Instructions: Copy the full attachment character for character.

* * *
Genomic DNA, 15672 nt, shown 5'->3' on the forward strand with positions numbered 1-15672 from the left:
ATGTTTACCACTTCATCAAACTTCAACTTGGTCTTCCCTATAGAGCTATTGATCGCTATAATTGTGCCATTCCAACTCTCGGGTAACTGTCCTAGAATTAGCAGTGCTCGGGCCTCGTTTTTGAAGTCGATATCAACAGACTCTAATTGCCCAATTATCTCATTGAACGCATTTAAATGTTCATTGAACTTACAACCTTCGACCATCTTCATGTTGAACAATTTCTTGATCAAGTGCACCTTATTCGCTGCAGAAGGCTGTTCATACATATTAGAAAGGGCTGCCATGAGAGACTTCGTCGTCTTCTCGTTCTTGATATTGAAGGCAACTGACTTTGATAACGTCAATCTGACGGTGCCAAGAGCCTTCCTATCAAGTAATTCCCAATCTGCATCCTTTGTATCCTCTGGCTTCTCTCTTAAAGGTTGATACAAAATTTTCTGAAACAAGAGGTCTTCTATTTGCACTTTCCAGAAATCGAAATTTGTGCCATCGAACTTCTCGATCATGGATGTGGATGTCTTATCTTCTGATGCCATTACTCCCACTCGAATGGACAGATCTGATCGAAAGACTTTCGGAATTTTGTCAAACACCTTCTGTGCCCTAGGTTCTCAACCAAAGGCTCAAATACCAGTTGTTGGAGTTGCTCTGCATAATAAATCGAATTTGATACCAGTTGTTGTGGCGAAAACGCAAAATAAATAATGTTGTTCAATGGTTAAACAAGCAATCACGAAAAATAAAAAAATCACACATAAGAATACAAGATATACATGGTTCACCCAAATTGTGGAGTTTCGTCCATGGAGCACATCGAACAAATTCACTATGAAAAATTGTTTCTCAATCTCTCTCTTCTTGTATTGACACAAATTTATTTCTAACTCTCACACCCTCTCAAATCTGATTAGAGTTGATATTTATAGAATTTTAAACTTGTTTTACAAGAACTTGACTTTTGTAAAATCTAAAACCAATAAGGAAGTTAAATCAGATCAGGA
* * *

Genomic DNA, 15672 nt, shown 5'->3' on the forward strand with positions numbered 1-15672 from the left:
ATGTTTACCACTTCATCAAACTTCAACTTGGTCTTCCCTATAGAGCTATTGATCGCTATAATTGTGCCATTCCAACTCTCGGGTAACTGTCCTAGAATTAGCAGTGCTCGGGCCTCGTTTTTGAAGTCGATATCAACAGACTCTAATTGCCCAATTATCTCATTGAACGCATTTAAATGTTCATTGAACTTACAACCTTCGACCATCTTCATGTTGAACAATTTCTTGATCAAGTGCACCTTATTCGCTGCAGAAGGCTGTTCATACATATTAGAAAGGGCTGCCATGAGAGACTTCGTCGTCTTCTCGTTCTTGATATTGAAGGCAACTGACTTTGATAACGTCAATCTGACGGTGCCAAGAGCCTTCCTATCAAGTAATTCCCAATCTGCATCCTTTGTATCCTCTGGCTTCTCTCTTAAAGGTTGATACAAAATTTTCTGAAACAAGAGGTCTTCTATTTGCACTTTCCAGAAATCGAAATTTGTGCCATCGAACTTCTCGATCATGGATGTGGATGTCTTATCTTCTGATGCCATTACTCCCACTCGAATGGACAGATCTGATCGAAAGACTTTCGGAATTTTGTCAAACACCTTCTGTGCCCTAGGTTCTCAACCAAAGGCTCAAATACCAGTTGTTGGAGTTGCTCTGCATAATAAATCGAATTTGATACCAGTTGTTGTGGCGAAAACGCAAAATAAATAATGTTGTTCAATGGTTAAACAAGCAATCACGAAAAATAAAAAAATCACACATAAGAATACAAGATATACATGGTTCACCCAAATTGTGGAGTTTCGTCCATGGAGCACATCGAACAAATTCACTATGAAAAATTGTTTCTCAATCTCTCTCTTCTTGTATTGACACAAATTTATTTCTAACTCTCACACCCTCTCAAATCTGATTAGAGTTGATATTTATAGAATTTTAAACTTGTTTTACAAGAACTTGACTTTTGTAAAATCTAAAACCAATAAGGAAGTTAAATCAGATCAGGA